Another amazing resource:

Welcome to the UCLA Phonetics Lab Archive. For over half a century, the UCLA Phonetics Laboratory has collected recordings of hundreds of languages from around the world, providing source materials for phonetic and phonological research, of value to scholars, speakers of the languages, and language learners alike. The materials on this site comprise audio recordings illustrating phonetic structures from over 200 languages with phonetic transcriptions, plus scans of original field notes where relevant.

It was a project of the late Peter Ladefoged, a great phonetician and teacher about whom you can read some reminiscences (including a mention of his work as linguistic consultant on the film My Fair Lady) at the MetaFilter post from which I got the link.


  1. David Marjanović says

    I suppose this includes this collection of Ladefoged soundfiles which I have used to find my epiglottis, what a word-final [h] sounds like, and to figure out what it is that I recognize as /h/ (it’s not simply [h])?

  2. Oh my, I’ve had a look at the lists for Polish, and they’re riddled with all kinds of mistakes. The most hilarious one I’ve noticed is listing ‘byj’ as the imperative form of ‘być’ (it’s ‘bądź’). Someone was trying too hard for a minimal pair, it seems, but why didn’t they go with the infinitives ‘być’ and ‘bić’?

  3. A.J.P. Crown says

    On David’s link, above, I clicked to hear BBC English vowels. I was shocked and horrified. This is someone pretending to be a BBC announcer, but someone who is actually of some sort of foreign persuasion. Either that, or he’s got a cold. Or he’s holding his nose. The Ds at the end of the words are all wrong, for example, (tongue’s in the wrong place).

  4. This is someone pretending to be a BBC announcer
    I assume “BBC” means “southern British standard” or “RP” rather than “actual BBC employee”. Certainly the speaker does not sound like a trained announcer; probably one doesn’t used trained announcers for this purpose. It sounds to me like a southern British standard speaker whose word-list pronunciation is very different from his connected-speech pronunciation (artificial/unnatural/stilted). Possibly one shouldn’t use such people for this purpose either.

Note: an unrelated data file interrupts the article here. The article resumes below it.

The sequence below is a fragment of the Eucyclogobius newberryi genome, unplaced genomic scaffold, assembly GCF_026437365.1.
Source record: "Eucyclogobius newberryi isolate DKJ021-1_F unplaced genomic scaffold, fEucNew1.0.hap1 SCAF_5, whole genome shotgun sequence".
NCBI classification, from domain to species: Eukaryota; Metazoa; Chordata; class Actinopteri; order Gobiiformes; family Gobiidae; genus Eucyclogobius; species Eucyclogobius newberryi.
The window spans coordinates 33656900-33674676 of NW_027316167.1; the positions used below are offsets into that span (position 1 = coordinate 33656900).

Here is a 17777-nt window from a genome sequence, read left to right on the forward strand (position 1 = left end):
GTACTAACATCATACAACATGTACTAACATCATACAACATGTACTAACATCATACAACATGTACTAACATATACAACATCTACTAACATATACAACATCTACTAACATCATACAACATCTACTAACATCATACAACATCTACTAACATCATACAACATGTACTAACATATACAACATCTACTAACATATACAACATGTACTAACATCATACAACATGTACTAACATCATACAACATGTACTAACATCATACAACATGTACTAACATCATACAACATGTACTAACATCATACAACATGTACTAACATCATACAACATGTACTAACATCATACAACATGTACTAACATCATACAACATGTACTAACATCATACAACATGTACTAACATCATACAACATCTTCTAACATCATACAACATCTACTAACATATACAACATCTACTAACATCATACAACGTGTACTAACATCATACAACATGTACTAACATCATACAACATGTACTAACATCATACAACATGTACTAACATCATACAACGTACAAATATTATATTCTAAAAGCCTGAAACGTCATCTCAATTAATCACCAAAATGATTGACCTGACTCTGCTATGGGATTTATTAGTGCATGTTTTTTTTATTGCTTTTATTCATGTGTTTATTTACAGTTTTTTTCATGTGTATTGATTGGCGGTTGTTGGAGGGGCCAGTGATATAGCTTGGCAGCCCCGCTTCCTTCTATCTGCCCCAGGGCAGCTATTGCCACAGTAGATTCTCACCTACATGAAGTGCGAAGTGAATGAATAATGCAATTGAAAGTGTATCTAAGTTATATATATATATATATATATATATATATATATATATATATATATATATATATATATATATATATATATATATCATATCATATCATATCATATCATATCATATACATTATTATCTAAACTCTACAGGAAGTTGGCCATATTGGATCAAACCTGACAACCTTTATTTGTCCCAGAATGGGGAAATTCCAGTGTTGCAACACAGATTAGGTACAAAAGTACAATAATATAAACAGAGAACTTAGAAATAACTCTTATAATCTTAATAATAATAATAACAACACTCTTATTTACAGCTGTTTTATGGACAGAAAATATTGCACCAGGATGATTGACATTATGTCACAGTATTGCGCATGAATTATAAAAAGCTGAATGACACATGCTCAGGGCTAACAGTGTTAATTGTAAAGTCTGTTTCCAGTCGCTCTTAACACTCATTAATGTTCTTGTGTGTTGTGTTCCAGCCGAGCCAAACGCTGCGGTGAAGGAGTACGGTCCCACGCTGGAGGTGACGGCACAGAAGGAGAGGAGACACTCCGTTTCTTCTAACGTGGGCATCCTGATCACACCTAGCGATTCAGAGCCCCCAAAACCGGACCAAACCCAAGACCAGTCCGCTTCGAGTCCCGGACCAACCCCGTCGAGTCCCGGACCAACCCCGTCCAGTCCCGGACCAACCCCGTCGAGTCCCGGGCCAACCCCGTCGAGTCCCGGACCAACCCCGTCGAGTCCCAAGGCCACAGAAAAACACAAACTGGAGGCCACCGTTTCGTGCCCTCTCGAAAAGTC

5. I checked the Slovak sample. “The speaker left Bratislava when he was 2 years old and has lived in the United States since then”. WTF? He definitely sounds like it – “brať” sounds like [bɹac] instead of the actual Bratislava [brac]. “Každá” sounds more like [‘gaʒdaː] than [‘kaʒdaː] which is also strange. “Bočit”, should be “bočiť” [‘bɔt͡ʃic] in both Slovak orthography and standard pronunciation, though [‘bɔt͡ʃit] is not that uncommon in Bratislava and the [c]-[t] shift shows up all across the list. But the one thing that betrays the informant as someone who is not profficient in Slovak are the liquids in “mlkvy” and “mrtvy”. Here is how they’re really sound when spoken by a male, 29, originally from Eastern Slovakia and a female, 22-ish, born in Bratislava.
    And just like in Polish, there are some mistranslations here: “vedie” means “he leads”, not “he knows” (that would be “vie”); “na” means “on”, not “into” and “vzchopiť sa” definitely doesn’t mean “hat” (that would be “klobúk”), but rather “pull oneself together”.